Bridgepoint   |   The Point   |   May 2019   |   Issue 35
Viewpoint

Poles apart

Everyone is different, but those differences seem more marked today than ever. This can present businesses with tough challenges as they strive to market themselves to as many stakeholders as possible while standing out from the crowd. 

Remember that infamous Pepsi advertisement in 2017? A young, diverse crowd wave signs and protest in the street. Police officers line up in front of them. For a moment, the atmosphere seems frightening and tense. But Kendall Jenner, a model and high-profile member of the celebrity Kardashian family, saves the day. Smiling, she hands a can of Pepsi to one of the officers. He takes a sip and smiles back. The crowd cheer and a party atmosphere breaks out around them.

Trying to appeal to everyone, Pepsi succeeded in pleasing almost no one and the advert­isement had to be pulled after a fierce backlash, online mockery and heavy criticism. Some said it made light of social justice campaigns, such as the #BlackLivesMatter movement. Others felt the message was simply inauthentic for Pepsi. “We were trying to project a global message of unity, peace and understanding,”a company spokesperson said. “Clearly, we missed the mark, and we apologise.”

I’ve never known it this divided and I’ve been working in trends for 15 years

Pepsi’s mistake was costly, but it is, perhaps, testament to the way we live now – in an increasingly polarised world, where people seem to have hard and fast views on everything from politics to pop stars.  

Conscientious consumerism

“There is no doubt that polarisation has reached new levels,” says Michael Lee, chief strategy officer at creative agency VCCP. William Higham, one of the world’s leading behavioural futurists and thought leaders, agrees. “I’ve never known it this divided, and I’ve been working in trends for 15 years,” he says.

 

The reasons for this new mood are many and varied. Certainly, consumers have become more conscious of what they are buying, where goods come from and how they are made.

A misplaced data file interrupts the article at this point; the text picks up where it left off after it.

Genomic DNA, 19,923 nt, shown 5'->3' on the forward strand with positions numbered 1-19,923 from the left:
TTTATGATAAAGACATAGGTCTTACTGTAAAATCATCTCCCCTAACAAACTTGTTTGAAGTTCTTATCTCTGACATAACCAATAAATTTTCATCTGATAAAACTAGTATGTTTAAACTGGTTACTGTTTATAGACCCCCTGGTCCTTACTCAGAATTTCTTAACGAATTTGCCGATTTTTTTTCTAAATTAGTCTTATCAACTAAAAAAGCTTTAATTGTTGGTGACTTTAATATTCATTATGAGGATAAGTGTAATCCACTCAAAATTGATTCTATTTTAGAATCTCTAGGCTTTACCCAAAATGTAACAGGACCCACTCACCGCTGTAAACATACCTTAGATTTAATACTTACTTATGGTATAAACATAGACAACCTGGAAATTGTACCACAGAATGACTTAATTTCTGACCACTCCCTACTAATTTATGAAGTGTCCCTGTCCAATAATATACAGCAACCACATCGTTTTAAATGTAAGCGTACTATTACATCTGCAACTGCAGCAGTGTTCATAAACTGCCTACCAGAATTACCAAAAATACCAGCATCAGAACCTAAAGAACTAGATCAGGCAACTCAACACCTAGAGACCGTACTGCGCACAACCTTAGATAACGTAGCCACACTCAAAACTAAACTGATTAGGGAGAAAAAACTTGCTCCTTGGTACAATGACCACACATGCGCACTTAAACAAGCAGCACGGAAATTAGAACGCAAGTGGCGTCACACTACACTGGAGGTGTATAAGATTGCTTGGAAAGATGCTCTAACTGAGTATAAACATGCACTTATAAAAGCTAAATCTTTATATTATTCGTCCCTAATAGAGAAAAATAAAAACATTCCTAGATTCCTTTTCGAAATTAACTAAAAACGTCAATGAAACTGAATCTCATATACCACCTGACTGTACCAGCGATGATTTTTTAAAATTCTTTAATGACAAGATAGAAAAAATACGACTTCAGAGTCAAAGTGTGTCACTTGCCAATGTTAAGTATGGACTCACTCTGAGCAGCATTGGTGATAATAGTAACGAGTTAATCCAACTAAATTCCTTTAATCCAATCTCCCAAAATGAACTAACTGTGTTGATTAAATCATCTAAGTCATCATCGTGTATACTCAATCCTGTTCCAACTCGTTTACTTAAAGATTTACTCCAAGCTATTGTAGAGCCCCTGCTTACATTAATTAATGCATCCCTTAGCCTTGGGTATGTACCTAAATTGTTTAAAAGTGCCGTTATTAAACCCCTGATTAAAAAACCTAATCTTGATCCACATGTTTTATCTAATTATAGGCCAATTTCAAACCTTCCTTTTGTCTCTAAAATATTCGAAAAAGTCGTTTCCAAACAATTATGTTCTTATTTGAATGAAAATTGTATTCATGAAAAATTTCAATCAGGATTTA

“Conscientious consumerism is a reality, in particular among the younger generation,” says Lisa Hooker, a partner at PwC and its industry leader for consumer markets. “Showing your ethical economic or sustainability credentials is becoming more important, especially among millennials and Generation Z.”

 

Consumers are also more likely to speak up if they feel companies have pursued the wrong path, and social media has given them a bigger platform from which to do so. “Consumers will really punish you if you don’t get it right,” says Jacqueline Windsor, a fellow PwC partner in the retail, consumer and leisure team.

 

Make no mistake

This can seem daunting to companies as they strive to appeal to a wide audience without making serious strategic errors. In response, Lee believes businesses should avoid adopting a strong value-led or political stance just to be different. Instead, they should concentrate on delivering an overall high-quality product.

 

“People still judge companies, brands and their products on traditional factors, such as quality, price, reputation, brand aesthetic and availability,” he says.

 

A polarising political campaign does not always translate into sales, either. Supermarket chain Iceland, for example, took an anti-palm oil stance in the run-up to Christmas. Its advert – an animation set in a girl’s bedroom – showed the destruction of a rainforest habitat for the sake of palm oil production. It was banned by Clearcast, the body that works on behalf of broadcasters to vet adverts before they are aired to the public, for being too political. Nonetheless, Iceland was praised in the media and on social media channels, where the advert went viral and was viewed millions of times.

People still judge companies, brands and their products on traditional factors, like quality, price, reputation, brand aesthetic and availability

Choosing controversy

“Everyone thought Iceland had won Christmas,” Lee says. But, according to research group Kantar, its sales rose by only 1.8 per cent in the 12 weeks to 30 December, way behind Lidl’s at 9.4 per cent and Aldi’s at 10.4 per cent. “Lidl and Aldi delivered the basics really well – they delivered food at affordable prices better than anyone else,” Lee adds.

 

Iceland’s campaign may not have translated into an immediate sales uplift – but it is certainly not alone in choosing controversy to boost awareness. Without due care, the consequences of such an approach can be highly damaging. Done well, however, taking a stand can reap considerable benefits, particularly today.

 

An ingrained stance

“People increasingly feel a strong affiliation with companies whose political affiliations or values seem to reflect their own, so it’s naive to say we can just be apolitical and not have to worry about it, because politics is increasingly showing up on the doorstep of the CEO,” says Neil Malhotra, professor of political economy at the Stanford Graduate School of Business. “In a similar way to how you might not want to date someone who doesn’t share your values, you might prefer to buy goods from a company that you feel does share them,” he adds.